use vi editor to insert newline char in replace

Something else I have to do and cannot remember and then have to look up.

In vi to insert a newline character in a search and replace, do the following:

:%s/look_for/replace_with^M/g

the command above would replace all instances of “look_for” with “replace_with\n” (with \n meaning newline)

to get the “^M”, enter the key combination “ctl-V” then after that (release all keys) press the “enter” key.

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Get PS to display the complete path (on Linux)

Something else I can never remember and waste time looking up is how to display long long long paths when looking at processes with “ps”. Well just a couple of “W” does the trick.

ps -auxww

More on why, later but wanted to put it down while it was fresh

Apple/Mac – Convert Picture Clipping ( pictclipping ) image to PNG, JPEG, etc

UPDATE 2011 March 8: A commenter reports dragging the pictcliped image into PowerPoint allows you save the image from there, possibly in other formats. I cannot test this as I do not have this setup. It appears however that the latest version of iTunes, at least, no longer creates these when copying album art out of the app.

UPDATE 2010 July 4: This process no longer works with 10.6 (.3 for me) as reported by readers. It seems that Apple found this feature and killed it. However there is a simple workaround.  See the section for 10.6.3

For versions of OSX up to 10.6:

So a little annoying feature of some Apple/Mac apps is the creation of a image in the format “pictclipping”. Converting these to something usable is not so intuitive so I am posting it here as to be easily located for myself if for nobody else (though I imagine others are looking for this from time to time).

Anyway, the easiest way to do this seems to be to use the clipboard and the “Preview” application.
To do the conversion in this way, first double click the pictclipping image to open it in the finder. Next from the Finder’s “Edit” menu choose “Copy”. Next, launch the “Preview” application and from the “File” menu choose “New from clipboard”. Then using the “File” “Save as” menu options, save as any image type you like.

Pretty simple, but not something I would have thought of right away.

For versions of OSX after 10.6:

Ok, so it seems Apple did not like the feature of being able to coy a Picture Clipping so easily, using their own software. I have tried to figure out a solution and did some searching but without some purchased software, so far, it seems this is not possible. However, here is something you can do to hold you over till something is discovered.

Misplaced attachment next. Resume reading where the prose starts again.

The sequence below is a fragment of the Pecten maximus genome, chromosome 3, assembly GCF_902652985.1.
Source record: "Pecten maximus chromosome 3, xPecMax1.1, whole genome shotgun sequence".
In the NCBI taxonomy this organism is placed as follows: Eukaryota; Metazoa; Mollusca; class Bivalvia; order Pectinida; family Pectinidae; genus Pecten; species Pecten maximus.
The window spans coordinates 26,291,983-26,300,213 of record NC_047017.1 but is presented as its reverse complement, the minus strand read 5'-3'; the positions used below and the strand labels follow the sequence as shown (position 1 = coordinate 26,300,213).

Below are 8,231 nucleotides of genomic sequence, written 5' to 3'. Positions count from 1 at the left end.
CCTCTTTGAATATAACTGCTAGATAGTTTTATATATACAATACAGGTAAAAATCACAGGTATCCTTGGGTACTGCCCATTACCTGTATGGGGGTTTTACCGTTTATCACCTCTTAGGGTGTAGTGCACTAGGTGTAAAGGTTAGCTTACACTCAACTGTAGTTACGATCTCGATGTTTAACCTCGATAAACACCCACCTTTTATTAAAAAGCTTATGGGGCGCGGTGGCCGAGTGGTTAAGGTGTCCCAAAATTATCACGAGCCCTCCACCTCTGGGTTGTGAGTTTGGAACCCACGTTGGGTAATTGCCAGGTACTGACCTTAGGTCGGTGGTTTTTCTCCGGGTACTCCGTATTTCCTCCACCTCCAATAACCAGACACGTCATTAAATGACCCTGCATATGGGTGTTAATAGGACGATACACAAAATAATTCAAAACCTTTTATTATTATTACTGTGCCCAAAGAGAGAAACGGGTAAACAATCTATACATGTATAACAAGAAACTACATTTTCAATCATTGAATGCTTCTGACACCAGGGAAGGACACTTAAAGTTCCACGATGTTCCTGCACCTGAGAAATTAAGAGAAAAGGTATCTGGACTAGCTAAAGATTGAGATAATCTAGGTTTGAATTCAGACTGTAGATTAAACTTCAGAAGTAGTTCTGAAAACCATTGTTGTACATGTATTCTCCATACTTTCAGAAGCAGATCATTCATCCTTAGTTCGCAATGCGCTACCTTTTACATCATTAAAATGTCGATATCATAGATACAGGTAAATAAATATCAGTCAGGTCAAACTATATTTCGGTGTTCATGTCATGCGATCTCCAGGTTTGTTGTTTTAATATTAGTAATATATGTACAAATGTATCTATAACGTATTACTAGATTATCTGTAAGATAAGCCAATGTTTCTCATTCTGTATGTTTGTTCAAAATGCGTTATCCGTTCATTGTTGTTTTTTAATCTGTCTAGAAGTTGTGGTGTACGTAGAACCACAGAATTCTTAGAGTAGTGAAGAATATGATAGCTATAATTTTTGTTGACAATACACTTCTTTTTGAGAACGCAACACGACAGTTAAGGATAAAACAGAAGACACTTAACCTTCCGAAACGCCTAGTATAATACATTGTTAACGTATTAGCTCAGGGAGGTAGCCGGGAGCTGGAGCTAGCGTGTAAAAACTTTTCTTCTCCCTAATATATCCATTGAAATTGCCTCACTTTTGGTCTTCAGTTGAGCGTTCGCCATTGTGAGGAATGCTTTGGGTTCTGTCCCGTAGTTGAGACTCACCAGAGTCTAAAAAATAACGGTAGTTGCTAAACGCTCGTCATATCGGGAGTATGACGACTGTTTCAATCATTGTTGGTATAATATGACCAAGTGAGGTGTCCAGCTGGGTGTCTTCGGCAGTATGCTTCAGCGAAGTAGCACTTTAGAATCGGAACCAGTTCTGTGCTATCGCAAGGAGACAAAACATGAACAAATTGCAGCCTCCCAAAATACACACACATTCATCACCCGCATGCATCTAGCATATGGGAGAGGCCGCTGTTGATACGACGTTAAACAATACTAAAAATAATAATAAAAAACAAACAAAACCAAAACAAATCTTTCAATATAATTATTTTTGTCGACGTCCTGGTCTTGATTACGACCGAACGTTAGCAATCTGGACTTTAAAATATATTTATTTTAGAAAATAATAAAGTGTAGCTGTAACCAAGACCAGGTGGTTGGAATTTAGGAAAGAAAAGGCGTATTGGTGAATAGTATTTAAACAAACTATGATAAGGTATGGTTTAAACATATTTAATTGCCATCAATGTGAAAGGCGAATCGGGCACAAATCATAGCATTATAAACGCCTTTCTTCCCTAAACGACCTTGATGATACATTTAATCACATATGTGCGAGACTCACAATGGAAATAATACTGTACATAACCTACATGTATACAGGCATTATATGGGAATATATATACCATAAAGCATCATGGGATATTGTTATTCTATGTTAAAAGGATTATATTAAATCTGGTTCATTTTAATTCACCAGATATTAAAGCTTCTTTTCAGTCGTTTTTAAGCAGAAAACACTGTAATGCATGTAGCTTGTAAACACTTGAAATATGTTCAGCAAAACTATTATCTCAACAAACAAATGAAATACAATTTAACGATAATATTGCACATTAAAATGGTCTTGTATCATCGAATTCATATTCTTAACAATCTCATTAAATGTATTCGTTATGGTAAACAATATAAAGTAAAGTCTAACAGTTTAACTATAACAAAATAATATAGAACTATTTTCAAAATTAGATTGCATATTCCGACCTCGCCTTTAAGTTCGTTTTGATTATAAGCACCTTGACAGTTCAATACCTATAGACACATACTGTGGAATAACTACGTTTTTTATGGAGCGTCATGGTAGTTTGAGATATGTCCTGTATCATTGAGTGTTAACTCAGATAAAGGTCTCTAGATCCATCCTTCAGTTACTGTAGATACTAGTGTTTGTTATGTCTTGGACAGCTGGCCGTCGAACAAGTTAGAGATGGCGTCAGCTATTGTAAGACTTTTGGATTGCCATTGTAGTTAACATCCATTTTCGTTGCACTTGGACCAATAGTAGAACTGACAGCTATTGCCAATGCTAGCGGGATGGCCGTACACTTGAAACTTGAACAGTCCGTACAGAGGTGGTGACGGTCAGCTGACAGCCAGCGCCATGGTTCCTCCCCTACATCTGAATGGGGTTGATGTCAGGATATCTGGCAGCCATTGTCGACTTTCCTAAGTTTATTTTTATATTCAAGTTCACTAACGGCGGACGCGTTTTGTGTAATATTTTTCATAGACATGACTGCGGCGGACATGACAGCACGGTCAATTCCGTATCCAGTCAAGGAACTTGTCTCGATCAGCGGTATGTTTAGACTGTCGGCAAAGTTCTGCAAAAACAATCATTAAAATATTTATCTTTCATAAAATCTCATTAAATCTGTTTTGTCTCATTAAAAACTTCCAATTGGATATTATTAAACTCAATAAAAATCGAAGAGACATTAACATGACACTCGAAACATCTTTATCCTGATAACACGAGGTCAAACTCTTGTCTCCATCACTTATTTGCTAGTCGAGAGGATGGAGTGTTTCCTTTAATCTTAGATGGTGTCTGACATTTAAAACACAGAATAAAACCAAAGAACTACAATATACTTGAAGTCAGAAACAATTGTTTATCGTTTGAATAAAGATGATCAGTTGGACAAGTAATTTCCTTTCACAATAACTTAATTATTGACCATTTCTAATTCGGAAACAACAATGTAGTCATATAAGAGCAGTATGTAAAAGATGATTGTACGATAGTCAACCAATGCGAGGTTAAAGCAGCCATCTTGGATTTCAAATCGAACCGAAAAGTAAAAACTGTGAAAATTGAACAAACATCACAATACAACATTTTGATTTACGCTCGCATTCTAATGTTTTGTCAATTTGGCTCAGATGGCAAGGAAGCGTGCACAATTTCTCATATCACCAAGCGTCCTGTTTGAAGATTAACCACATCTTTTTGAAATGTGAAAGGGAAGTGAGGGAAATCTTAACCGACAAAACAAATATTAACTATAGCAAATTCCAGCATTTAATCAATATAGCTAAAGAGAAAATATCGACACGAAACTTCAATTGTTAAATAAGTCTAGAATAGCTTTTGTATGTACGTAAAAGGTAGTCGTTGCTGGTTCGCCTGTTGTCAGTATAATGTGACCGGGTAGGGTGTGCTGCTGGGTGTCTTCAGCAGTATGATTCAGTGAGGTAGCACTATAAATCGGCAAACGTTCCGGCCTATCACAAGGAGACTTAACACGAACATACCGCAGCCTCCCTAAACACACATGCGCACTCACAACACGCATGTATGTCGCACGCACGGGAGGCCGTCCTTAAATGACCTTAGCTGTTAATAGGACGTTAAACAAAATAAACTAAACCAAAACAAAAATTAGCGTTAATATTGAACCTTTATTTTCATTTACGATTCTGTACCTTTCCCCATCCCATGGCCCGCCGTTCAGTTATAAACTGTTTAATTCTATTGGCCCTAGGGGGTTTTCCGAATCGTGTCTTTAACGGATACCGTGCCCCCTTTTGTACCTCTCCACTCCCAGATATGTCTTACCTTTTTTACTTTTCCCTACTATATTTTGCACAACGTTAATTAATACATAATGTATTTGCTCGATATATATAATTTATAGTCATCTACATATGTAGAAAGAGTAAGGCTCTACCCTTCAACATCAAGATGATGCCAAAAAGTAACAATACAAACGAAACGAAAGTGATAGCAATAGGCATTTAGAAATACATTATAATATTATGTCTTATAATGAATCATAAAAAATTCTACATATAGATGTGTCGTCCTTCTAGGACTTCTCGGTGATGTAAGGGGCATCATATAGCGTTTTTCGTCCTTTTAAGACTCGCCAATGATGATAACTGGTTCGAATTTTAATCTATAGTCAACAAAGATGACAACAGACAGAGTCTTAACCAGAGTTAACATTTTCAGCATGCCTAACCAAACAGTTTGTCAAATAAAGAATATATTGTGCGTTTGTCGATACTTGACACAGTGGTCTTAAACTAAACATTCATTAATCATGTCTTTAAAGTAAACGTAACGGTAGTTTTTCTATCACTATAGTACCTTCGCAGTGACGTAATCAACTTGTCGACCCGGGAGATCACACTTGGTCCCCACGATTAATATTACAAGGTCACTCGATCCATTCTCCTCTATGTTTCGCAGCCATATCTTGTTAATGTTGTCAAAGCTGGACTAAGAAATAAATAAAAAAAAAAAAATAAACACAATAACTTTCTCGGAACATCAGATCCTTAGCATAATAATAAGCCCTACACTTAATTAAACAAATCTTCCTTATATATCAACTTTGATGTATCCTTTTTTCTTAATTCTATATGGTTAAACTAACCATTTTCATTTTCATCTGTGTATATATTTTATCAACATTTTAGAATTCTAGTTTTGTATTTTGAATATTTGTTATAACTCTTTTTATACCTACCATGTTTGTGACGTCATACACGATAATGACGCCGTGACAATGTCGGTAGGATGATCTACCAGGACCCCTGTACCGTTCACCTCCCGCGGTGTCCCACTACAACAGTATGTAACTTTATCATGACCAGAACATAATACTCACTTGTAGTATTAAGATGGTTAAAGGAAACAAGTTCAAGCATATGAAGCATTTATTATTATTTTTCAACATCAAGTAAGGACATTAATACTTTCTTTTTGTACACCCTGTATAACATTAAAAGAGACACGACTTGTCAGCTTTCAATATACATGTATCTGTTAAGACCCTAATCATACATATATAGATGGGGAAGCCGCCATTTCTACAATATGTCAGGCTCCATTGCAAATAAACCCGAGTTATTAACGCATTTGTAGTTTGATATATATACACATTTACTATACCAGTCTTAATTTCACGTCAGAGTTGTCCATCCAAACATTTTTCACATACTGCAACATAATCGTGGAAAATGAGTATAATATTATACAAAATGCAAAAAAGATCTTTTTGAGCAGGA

Right click on the Picture Clipping, in the Finder, choose “Quick Look [NAME OF YOUR PICTURE CLIPPING HERE]”  to view the full sized image in the Finder Quick Look previewer app. Then use the selective screenshot tool to grab just the image. If not familiar with this process: with the Picture Clipping image up, choose the [command] key at the same time as the [shift] key and then press the [4] key. This will bring up a small crossed lines (not sure how to explain it, think crosshairs for targeting something) pointer. Use this to hilight just the portion of the picture clipping in the preview that you wish to copy. When you release the pointer this image will be on the desktop as a PNG file with a name like “Screen shot 2010-07-04 at 5.16.53 AM”. Simply rename this file to something useful like “my-album-art.png” and you are done.

Hope something better appears. I will keep looking for something.

j

DOM Document – get or extract contained document (or Node) as XML Source

Something I have to do every once in a while, and can never remember how (especially when under some tight deadline, with people standing over my shoulder asking “is it done yet, is it done?” “how much longer?” etc.) is to extract a fragment of one DOM document to get the XML source of the nested or contained document. So I am going to add a note here, for everyone’s easy reference.

First step is to get a Node to be the Root Node of the new Document. Using methods like Document’s getElementsByTagName(String) and Node.getChildNodes(), or using XPathAPIs and CachedXPathAPI class’ selectSingleNode(Node n, String xPath).

Next we can use a StringWriter and a Transformer to covert the Node to XML Source. Better than a rambling explanation, a simple source example should be do the trick. You can use a method something like the nodeToXMLString example below.

  private String nodeToXMLString(Node node) throws TransformerException
  {
    StringWriter sw = new StringWriter();

    Transformer serializer = TransformerFactory.newInstance().newTransformer();
    serializer.transform(new DOMSource(node), new StreamResult(sw));

    return (sw.toString());
  }